• Pushing the boundaries of personalized, embedded experiences: Can you give me an example of a time you or a team pushed the boundaries of a product for the better?
  • Traveling to client sites is something you'll do: Have you ever traveled for a position before? Did you enjoy it? What kind of travel have you done for work?
  • They provide Team Building activities: What are the benefits of team building activities and working on a good team? Tell me about a coworker or team you really enjoyed working with.

What are the required technical skills?

  • Software Development Experience 1 year: Tell me about some of the applications you've built. What do they do? Tell me about a difficult challenge you encountered while building them, how did you overcome it? Tell me about your work experience. Do you know any of the technologies below? Are you learning any of them? what do you like about (React, JavaScript, etc)?. Why is unit testing important?
  • ReactJS
  • JavaScript
  • HTML, CSS, LESS
  • SCRUM
  • Agile Development
  • jQuery
  • Bootstrap
  • Graphic Design, Photoshop
  • Object-Oriented Design, Java
  • Unit Testing

What would your daily responsibilities include?

  • Building enterprise grade web applications with modular and reusable components and a focus on usability, security and scalability: Tell me about a project where you implemented reusable components. How did you focus on security? Scalabiltiy? etc.
  • Work closely with Product Management to deliver high-quality products to our customers: Have you had experience working with a Product Manager before? What was that like? Why are Product Managers important? What makes a good Product Manager?
  • Develop advanced prototypes for new innovations: Have you developed a prototype before? What happened?
  • Leading small teams Tell me about time where you led a team or project. What was the result?
  • Working in a team environment: Have you worked in a team environment before? What are the benefits of working on a team?
  • Working in a challenging environment: Tell me about a time where you produced successful results in a stressful or challenging environment.
  • Using Agile and SCRUM: What is Agile? What is SCRUM? What are the benefits of Agile and SCRUM? Have you worked with them before?
  • Excellent written and verbal communication: Tell me about a time when communication was key in solving a problem at work. What happened? Were you a good communicator?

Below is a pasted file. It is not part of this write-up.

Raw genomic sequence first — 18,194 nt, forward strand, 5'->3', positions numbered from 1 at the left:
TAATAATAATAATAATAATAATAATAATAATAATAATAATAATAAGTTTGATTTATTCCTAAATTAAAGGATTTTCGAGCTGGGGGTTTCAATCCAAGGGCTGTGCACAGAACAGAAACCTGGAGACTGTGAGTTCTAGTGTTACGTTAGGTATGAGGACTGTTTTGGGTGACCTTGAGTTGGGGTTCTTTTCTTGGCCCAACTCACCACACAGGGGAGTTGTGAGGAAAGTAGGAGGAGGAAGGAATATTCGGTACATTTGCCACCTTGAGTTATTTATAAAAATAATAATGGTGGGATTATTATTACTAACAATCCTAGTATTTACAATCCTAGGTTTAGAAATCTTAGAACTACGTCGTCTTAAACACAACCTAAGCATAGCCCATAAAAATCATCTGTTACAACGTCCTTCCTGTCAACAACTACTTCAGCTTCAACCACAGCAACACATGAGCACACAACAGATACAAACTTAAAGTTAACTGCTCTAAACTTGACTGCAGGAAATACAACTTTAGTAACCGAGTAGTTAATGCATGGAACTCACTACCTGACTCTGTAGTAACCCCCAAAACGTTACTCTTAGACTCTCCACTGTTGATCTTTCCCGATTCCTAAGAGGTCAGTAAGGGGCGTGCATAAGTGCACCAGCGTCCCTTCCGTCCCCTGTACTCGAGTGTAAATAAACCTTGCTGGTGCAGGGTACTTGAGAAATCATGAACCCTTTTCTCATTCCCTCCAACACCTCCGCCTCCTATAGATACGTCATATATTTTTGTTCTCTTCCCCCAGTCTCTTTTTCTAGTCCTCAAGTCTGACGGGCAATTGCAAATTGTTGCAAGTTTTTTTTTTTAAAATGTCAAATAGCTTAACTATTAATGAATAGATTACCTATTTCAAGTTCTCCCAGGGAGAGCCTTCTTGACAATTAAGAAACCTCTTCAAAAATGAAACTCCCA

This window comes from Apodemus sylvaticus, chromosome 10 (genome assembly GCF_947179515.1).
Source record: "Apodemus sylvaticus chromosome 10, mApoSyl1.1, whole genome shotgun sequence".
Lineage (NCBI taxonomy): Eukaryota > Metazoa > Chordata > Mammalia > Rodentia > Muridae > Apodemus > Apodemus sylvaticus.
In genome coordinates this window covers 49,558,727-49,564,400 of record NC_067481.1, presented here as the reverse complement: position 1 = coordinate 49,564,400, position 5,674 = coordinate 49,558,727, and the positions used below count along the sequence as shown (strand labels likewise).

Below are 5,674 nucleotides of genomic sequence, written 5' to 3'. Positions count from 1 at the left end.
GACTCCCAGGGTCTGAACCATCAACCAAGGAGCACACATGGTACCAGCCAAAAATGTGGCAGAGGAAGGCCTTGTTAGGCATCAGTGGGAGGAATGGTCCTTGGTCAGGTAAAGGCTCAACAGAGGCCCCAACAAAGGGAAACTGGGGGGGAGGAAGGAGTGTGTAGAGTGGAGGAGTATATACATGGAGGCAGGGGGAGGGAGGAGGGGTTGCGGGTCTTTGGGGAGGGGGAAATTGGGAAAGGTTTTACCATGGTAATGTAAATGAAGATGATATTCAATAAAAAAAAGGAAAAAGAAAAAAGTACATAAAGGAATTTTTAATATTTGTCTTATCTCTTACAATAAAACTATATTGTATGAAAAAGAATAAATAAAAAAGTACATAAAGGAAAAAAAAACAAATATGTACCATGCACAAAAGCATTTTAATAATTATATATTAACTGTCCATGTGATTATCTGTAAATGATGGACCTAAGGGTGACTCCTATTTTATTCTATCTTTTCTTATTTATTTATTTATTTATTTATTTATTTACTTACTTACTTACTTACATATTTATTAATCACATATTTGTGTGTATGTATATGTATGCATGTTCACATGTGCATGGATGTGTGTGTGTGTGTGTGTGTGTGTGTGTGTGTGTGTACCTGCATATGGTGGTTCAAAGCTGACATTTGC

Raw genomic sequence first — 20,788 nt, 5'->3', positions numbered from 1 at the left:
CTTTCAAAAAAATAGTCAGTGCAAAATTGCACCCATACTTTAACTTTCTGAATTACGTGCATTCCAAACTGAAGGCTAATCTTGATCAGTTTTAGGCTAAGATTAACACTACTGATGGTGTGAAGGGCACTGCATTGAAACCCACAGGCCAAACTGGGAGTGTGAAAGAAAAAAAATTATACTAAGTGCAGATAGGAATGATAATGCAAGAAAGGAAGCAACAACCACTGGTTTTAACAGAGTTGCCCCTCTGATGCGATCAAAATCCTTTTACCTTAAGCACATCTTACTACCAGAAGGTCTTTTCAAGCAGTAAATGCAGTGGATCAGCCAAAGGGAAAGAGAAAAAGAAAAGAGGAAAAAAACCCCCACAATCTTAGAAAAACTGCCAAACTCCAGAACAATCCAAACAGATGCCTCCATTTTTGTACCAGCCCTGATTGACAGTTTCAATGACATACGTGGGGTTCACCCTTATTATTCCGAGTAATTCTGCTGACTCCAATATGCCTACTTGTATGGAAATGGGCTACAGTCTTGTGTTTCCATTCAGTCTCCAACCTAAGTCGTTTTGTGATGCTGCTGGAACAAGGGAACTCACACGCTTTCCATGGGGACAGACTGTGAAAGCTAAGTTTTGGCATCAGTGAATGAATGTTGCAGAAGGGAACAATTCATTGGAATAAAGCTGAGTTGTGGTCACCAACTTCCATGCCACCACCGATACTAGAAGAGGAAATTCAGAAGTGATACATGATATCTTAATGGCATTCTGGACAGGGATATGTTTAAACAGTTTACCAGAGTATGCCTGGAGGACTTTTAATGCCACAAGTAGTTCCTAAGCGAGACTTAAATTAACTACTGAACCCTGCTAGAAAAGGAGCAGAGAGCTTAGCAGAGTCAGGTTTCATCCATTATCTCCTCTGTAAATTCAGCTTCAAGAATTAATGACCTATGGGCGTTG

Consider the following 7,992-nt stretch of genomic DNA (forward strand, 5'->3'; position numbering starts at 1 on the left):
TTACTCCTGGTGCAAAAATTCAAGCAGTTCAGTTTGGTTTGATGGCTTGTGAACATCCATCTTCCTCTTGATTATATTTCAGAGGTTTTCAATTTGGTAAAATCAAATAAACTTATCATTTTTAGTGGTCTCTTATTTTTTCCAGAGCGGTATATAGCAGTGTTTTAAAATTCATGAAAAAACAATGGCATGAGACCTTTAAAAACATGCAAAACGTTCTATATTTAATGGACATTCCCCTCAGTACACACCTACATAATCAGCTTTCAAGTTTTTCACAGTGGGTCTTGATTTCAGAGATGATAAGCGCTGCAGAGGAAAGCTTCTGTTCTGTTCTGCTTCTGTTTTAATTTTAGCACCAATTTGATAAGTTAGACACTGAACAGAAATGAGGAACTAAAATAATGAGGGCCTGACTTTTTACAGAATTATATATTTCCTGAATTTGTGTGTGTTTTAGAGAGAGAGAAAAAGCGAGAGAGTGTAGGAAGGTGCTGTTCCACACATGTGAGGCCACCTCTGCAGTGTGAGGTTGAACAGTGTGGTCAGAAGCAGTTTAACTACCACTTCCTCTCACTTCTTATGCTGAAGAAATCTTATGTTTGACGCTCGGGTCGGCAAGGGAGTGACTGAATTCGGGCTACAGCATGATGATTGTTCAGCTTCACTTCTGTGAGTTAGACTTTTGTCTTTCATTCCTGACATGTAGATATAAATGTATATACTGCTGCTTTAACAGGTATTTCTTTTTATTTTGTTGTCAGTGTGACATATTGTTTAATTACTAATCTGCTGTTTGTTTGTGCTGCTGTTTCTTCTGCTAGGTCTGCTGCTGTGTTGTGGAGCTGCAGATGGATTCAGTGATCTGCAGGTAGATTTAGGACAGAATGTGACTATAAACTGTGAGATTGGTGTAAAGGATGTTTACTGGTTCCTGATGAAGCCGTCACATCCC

Exercise 3##

After creating a list of possible questions you'll next want to go through the list again and write a response for each question.

If there is a skill you don't know or an experience you haven't had before, no problem. Don't plan on saying "I don't know" instead, start learning that technology or come up with an idea of how you might approach a situation like that successfully.

There are many other common questions asked in interviews like "Tell me about yourself", "What's your greatest weakness" and "Why should we hire you?", thanks to The Interview Guys, I've actually pulled together a folder of cheat sheets that you can use to review questions like these and the best ways to answer them.

Exercise 4##

After writing up a list of responses for each question, the final step is some good old fashioned practice! The more you practice the more confident you'll feel and better luck you'll have with the interview.

Practice your answers in front of a mirror. Role play with a friend. Try it on the phone, in person, everything!

Is this all going to take a lot of work? - Absolutely.

Is it worth it? - Yes!

Don't let this interview opportunity go to waste! You've submitted dozens of applications and put in all the work, now let's make it well worth it.

Some final advice:

Remember, every company already knows exactly what they're looking for and they've listed it all in the job posting. Your mission is to prove to them that you're capable and have what they need. Focus on answers that demonstrate your ability to do the job and meet their needs by tying in the requests in the job posting.

If the question is: "Tell me about an app you recently built" don't just talk about a simple JavaScript todo list when the position is for React. Dive deeper and highlight a JavaScript app that also incorporates React, Redux, and any other technologies they need.

As the interviewee, you really do have the power to lead the conversation by introducing the specific skills you have that are listed in the job posting. -- But you can't really do that if you haven't done the work. ;-)

Now let's get back to work gang! You can do this!